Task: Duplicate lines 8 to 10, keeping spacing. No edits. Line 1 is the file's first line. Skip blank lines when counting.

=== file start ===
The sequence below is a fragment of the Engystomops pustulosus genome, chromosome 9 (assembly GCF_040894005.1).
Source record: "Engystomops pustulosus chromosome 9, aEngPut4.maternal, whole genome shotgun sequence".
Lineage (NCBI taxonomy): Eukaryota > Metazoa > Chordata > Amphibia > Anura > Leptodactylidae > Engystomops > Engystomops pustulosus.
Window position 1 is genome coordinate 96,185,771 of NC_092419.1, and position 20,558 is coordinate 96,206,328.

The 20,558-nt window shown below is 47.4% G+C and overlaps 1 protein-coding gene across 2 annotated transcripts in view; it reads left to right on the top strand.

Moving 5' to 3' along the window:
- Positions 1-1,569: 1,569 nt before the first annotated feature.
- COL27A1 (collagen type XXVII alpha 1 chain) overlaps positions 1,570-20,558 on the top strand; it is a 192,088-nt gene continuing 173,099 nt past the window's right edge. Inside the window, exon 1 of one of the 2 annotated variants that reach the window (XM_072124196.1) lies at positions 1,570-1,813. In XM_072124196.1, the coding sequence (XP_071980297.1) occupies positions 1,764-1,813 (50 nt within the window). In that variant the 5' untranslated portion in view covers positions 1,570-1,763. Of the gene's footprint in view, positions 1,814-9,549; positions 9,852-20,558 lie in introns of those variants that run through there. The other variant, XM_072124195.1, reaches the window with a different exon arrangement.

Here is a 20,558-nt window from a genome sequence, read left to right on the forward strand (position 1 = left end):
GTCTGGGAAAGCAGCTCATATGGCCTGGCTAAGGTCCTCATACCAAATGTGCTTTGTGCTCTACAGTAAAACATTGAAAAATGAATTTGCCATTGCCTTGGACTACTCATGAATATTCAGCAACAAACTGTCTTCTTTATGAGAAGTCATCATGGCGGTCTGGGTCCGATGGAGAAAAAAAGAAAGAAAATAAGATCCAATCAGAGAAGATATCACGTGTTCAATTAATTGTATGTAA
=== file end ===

- COL27A1 (collagen type XXVII alpha 1 chain) overlaps positions 1,570-20,558 on the top strand; it is a 192,088-nt gene continuing 173,099 nt past the window's right edge. Inside the window, exon 1 of one of the 2 annotated variants that reach the window (XM_072124196.1) lies at positions 1,570-1,813. In XM_072124196.1, the coding sequence (XP_071980297.1) occupies positions 1,764-1,813 (50 nt within the window). In that variant the 5' untranslated portion in view covers positions 1,570-1,763. Of the gene's footprint in view, positions 1,814-9,549; positions 9,852-20,558 lie in introns of those variants that run through there. The other variant, XM_072124195.1, reaches the window with a different exon arrangement.

Here is a 20,558-nt window from a genome sequence, read left to right on the forward strand (position 1 = left end):
GTCTGGGAAAGCAGCTCATATGGCCTGGCTAAGGTCCTCATACCAAATGTGCTTTGTGCTCTACAGTAAAACATTGAAAAATGAATTTGCCATTGCCTTGGACTACTCATGAATATTCAGCAACAAACTGTCTTCTTTATGAGAAGTCATCATGGCGGTCTGGGTCCGATGGAGAAAAAAAGAAAGAAAATAAGATCCAATCAGAGAAGATATCACGTGTTCAATTAATTGTATGTAA